Tuesday, June 30, 2015

Review: Patsy's Pizzeria

There are some legendary pizza places in New York City, and some of the oldest are Lombardi's, John's (Bleecker Street), Totonno's (Coney Island), and Patsy's in East Harlem. After the widow of the original Patsy sold the business in 1991, there has been some dispute as to which is the original Patsy's or which of the current locations is best.
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In 2008, I stopped in at the original location (East Harlem) for a slice on a sleepy Sunday afternoon. The pie from this grandfathered coal oven was remarkable. It took me way back to the pizza I first knew in the 1960s, with a thin but dense and firm crust. I haven't yet been back since starting this pizza blog, but it remains a high standard.

On a rainy summer June weekend, we were visiting friends in Throgs Neck, the eastern edge of the Bronx. Our host suggested that we take the short drive to New Rochelle to dine at the newly-opened (April 2015) Patsy's Pizzeria outpost there, and we gladly agreed.
At the bar


This location seems to be fully authorized by the East Harlem original. Patsy's in New Rochelle occupies a lovely harbor front spot with nice views and plenty of parking. We were lucky that our friend Ken was acquainted with mixologist Luigi, who made us some incredible custom drinks that he created on the spot just from learning our taste preferences. 
Our pizzaiolo, Sparta

Sparta, mixologist Luigi, Ken

While seated at the bar, we had an up-front view of the hybrid oven (gas/wood) and the art of the pizzaiolo, Sparta. He was cranking out one pie after another, and crafted a sample pie for us - traditional red pie on one half, and white pie (mozzarella and ricotta) on the other. 

Our party of five inhaled that "appetizer" pizza with our drinks, and we were seated at a regular table shortly after.
Enjoying the customized cocktails

Inside the hybrid oven (from http://www.patsyspizzerianewrochelle.com)

Oven is located directly behind the bar

We ordered a nice bottle of California zinfandel to go with our dinner: Chicken Scarpariello, Pappardelle with scallops, one white pizza with garlic, and one Margherita with fresh mozzarella and sausage.
Chicken Scarpiarello


A few words about the non-pizza foods: the chicken dish featured on-bone chicken with artichokes, spicy cherry peppers, and a lemon butter sauce. It was delightful, and a great throwback to the times when you could get real chicken dishes in a restaurant beyond boneless-skinless-tasteless chicken breast. 

Pappardelle with scallops

The pappardelle was perfectly al dente, and the big juicy scallops sported lovely brown sear marks, but the kitchen was a bit too liberal with the butter or olive oil. I don't want to think too much about the calories in that dish.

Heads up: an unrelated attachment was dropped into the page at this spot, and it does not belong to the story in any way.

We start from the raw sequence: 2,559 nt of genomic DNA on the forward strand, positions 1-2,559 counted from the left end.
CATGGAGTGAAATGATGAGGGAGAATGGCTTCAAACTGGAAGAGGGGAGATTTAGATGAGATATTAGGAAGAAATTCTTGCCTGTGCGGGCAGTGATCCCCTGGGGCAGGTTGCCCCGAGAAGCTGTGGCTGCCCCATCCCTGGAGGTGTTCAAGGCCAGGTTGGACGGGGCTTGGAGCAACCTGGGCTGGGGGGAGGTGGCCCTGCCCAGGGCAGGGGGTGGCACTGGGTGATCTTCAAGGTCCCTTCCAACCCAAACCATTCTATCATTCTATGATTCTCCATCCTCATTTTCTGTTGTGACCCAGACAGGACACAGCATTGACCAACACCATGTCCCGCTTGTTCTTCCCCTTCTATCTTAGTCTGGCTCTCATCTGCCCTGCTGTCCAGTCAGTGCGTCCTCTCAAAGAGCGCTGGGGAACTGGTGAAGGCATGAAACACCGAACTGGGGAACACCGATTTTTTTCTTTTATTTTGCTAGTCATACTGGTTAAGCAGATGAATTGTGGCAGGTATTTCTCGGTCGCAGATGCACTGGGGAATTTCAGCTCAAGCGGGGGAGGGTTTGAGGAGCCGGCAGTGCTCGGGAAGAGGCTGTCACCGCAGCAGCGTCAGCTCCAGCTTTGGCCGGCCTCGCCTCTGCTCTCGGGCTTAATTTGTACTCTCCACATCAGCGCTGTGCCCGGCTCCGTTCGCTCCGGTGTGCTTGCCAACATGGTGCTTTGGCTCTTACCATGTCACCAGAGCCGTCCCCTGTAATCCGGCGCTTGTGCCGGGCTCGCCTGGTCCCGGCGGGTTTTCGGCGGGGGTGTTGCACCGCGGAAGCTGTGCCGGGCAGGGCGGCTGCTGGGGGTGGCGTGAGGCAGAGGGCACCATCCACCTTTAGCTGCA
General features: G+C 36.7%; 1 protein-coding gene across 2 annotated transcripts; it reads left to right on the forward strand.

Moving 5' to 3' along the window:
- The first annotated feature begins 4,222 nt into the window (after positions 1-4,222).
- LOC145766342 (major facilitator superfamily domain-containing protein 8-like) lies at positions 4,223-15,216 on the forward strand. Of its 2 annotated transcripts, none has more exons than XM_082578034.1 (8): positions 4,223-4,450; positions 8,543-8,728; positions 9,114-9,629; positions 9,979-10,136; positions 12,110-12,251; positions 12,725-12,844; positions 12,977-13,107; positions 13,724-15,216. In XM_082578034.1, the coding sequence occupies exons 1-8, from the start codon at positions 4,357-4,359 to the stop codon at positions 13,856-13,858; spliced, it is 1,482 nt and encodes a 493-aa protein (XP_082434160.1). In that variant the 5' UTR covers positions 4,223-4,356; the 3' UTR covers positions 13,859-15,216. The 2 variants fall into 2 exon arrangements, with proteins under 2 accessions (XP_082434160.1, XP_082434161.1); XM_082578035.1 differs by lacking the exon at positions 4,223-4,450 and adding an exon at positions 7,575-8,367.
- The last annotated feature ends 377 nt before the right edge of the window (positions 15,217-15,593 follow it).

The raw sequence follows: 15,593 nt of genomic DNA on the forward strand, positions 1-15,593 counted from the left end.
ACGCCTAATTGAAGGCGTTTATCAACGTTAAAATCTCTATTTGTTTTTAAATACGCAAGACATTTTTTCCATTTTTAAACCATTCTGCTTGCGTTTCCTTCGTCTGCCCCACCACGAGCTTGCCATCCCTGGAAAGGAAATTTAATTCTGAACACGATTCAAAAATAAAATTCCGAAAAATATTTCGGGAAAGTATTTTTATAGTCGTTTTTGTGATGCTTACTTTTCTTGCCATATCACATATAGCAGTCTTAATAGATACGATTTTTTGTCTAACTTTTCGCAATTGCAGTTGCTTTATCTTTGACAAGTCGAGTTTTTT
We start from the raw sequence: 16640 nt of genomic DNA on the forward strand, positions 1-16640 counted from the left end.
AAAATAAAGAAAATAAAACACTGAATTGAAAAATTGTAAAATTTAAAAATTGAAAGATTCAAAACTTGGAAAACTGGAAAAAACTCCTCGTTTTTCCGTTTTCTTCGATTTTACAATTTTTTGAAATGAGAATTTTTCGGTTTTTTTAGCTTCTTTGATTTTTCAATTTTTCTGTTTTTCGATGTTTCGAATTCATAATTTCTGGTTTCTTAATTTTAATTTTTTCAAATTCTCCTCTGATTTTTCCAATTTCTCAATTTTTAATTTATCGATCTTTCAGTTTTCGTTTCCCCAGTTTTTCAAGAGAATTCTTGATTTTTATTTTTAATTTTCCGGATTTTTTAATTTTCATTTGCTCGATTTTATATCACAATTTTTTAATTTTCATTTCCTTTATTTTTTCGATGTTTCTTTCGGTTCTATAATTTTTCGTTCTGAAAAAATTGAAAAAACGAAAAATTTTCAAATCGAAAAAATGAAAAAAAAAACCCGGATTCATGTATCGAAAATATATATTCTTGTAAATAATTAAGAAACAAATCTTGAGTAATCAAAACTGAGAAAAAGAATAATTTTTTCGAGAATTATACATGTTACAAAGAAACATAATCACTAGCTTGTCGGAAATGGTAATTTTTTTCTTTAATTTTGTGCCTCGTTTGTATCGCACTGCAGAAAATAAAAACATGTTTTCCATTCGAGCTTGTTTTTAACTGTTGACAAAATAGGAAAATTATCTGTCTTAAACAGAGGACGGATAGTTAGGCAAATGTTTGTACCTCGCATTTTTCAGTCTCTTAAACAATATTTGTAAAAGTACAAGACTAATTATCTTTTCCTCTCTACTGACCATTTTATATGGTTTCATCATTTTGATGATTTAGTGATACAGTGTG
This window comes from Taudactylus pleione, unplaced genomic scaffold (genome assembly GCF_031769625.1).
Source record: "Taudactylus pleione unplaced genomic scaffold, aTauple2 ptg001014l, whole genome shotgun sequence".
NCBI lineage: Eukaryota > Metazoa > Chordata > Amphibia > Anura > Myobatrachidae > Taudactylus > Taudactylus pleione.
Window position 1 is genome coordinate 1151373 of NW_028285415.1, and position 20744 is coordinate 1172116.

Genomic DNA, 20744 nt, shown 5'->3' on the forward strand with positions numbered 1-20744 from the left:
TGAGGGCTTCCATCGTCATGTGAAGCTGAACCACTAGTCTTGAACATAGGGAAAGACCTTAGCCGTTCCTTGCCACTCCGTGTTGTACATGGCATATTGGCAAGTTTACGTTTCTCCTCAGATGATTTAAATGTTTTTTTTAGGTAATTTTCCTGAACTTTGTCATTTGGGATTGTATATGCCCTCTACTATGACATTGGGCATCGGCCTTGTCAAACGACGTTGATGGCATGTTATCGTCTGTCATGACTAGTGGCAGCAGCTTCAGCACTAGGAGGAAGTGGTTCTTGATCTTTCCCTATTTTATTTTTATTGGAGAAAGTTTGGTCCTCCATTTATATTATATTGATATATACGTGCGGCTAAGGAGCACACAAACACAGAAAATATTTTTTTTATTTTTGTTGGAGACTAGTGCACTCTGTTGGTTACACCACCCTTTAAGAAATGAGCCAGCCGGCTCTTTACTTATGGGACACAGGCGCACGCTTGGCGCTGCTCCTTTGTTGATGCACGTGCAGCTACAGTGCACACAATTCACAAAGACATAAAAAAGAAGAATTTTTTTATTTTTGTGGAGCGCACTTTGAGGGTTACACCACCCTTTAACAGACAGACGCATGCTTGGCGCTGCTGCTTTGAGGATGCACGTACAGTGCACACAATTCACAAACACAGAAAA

I rarely choose a white pizza, but the half-white sampler pie was a big hit with our group. This one was even better with the added garlic. The pie, unlike Patsy's in Harlem, was straight-up Neapolitan. Sparta told us they cook in 80 seconds, and it had the classic pale crust with beautiful char marks on it. 


The bottom was crisp, but this crust was soft and pliable without any soupy wet center. The delicious cornicione was not as puffy as some other Neapolitans, but in general this crust was nearly flawless. Beyond its ideal texture, it carried its own standout flavor.

The duo of mild mozzarella and ricotta made for a delicious and creamy texture, and the garlic added the spark it needed. For me, it was further improved by adding both salt and red pepper flakes. Easily one of the best white pies I've had.


The Margherita was made with that same perfect crust, excellent fresh mozzarella, and a tangy red sauce that was a cooperative role player here. The sausage was genuine Italian stuff, but crumbled a bit too small.  


I'd love to see the sausage applied in big chunks, but perhaps 80 seconds is not enough time to properly cook bigger segments of raw sausage. Every bite was gleefully consumed by our group.

Patsy's earns an A for ambiance and for service. This place was bustling with happy patrons all night, and the attentive staff deserve a lot of credit for that. The regular menu dishes were excellent, and those alone are reason enough to eat at Patsy's. But I came for the pizza, and it delighted me. It was not an imitation of the Patsy's in East Harlem -- it is a top-flight Neapolitan that stands on its own merit.